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Would You Ride a Self-Driving, 3D-Printed Bus?

Ollie, created by Local Motors, could be the future of commuting. This driverless vehicle comes equipped with IBM's Watson supercomputer and recently debuted at the National Harbor in Washington, D.C.

Here's the catch (if a driverless vehicle run by a supercomputer wasn't enough of a catch for you): Ollie was 3D printed from crowd-sourced plans. Would you feel safe riding in such a bus?

An electric vehicle, Ollie seats up to 12 people, making it perfect for public transportation. Local Motors claims this boxy short bus could function as a taxi, shuttle or a series of "interconnected pods." But Ollie isn't limited to those use cases. Would you take a mobile gym on your way to work? Or take a meeting while you're on your way to another meeting? It could happen with Ollie. The company envisions you'll also be able to hail Ollie through a smartphone app, a la Uber.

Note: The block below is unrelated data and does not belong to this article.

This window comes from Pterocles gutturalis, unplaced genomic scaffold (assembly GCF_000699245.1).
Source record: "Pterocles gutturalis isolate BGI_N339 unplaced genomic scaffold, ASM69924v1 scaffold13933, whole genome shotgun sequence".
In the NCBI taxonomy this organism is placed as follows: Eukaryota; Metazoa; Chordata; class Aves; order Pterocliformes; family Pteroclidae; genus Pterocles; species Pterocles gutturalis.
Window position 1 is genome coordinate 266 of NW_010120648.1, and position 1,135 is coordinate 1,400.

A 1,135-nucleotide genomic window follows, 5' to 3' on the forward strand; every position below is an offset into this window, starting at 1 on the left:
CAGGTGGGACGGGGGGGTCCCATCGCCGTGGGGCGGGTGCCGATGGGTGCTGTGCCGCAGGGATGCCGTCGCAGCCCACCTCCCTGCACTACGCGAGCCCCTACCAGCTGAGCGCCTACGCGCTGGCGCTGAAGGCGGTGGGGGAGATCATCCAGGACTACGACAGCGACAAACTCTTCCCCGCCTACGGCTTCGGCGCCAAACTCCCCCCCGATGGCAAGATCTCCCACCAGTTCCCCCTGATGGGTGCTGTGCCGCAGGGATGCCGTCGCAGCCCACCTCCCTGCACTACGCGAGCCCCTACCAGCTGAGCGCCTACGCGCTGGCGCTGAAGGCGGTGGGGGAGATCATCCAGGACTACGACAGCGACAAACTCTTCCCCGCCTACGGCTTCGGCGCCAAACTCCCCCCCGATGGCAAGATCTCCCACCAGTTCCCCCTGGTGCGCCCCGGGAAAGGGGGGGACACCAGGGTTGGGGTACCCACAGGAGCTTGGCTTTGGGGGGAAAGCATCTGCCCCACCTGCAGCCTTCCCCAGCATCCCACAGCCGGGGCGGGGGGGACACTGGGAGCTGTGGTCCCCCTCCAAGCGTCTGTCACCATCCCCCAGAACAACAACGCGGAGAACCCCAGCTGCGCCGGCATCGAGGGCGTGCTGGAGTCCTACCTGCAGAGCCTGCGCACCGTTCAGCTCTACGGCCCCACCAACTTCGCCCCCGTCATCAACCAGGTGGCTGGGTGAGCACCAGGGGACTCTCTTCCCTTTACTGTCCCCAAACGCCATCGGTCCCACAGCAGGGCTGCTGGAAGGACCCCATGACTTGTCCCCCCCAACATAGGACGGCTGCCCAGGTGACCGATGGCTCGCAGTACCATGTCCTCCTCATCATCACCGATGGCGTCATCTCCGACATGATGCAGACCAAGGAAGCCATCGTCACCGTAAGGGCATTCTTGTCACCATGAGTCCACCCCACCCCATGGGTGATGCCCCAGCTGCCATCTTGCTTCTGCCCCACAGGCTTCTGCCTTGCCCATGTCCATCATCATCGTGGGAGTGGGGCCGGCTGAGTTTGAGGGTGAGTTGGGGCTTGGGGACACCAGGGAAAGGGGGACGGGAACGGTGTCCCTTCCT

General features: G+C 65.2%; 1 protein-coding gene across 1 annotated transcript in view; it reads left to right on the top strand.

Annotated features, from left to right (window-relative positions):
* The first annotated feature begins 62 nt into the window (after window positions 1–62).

The company claims Ollie uses 30 sensors that give it a 360-degree view of the road and enabling it to make autonomous driving decisions "hundreds of times faster" than humans. Ollie's autonomy, however, is limited by a single human operator that oversees multiple vehicles, sort of like a subway system monitor.

The smart car will also use speech-to-text technology to learn about its passengers and improve its own AI. So if you're a regular commuter, Ollie would learn where your dry cleaner is located and where you prefer to dine. 

For the summer, Ollie will drive around the National Harbor's private roads, picking people up and dropping them off. The company then plans to deploy these buses to Miami and Las Vegas later this year. This is not Local Motors first 3D printed vehicle; the Strati looks more like a single passenger race car. Would you take such a ride?